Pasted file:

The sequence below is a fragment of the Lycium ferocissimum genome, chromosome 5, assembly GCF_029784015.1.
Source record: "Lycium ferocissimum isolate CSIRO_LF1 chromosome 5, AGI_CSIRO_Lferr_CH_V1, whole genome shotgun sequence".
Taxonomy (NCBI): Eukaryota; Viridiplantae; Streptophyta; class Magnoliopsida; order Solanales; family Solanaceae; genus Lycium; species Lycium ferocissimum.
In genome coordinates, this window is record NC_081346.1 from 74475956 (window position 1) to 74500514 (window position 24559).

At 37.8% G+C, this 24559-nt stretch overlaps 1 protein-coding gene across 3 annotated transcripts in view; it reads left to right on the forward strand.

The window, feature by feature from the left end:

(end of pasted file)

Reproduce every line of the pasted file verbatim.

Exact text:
The sequence below is a fragment of the Lycium ferocissimum genome, chromosome 5, assembly GCF_029784015.1.
Source record: "Lycium ferocissimum isolate CSIRO_LF1 chromosome 5, AGI_CSIRO_Lferr_CH_V1, whole genome shotgun sequence".
Taxonomy (NCBI): Eukaryota; Viridiplantae; Streptophyta; class Magnoliopsida; order Solanales; family Solanaceae; genus Lycium; species Lycium ferocissimum.
In genome coordinates, this window is record NC_081346.1 from 74475956 (window position 1) to 74500514 (window position 24559).

At 37.8% G+C, this 24559-nt stretch overlaps 1 protein-coding gene across 3 annotated transcripts in view; it reads left to right on the forward strand.

The window, feature by feature from the left end: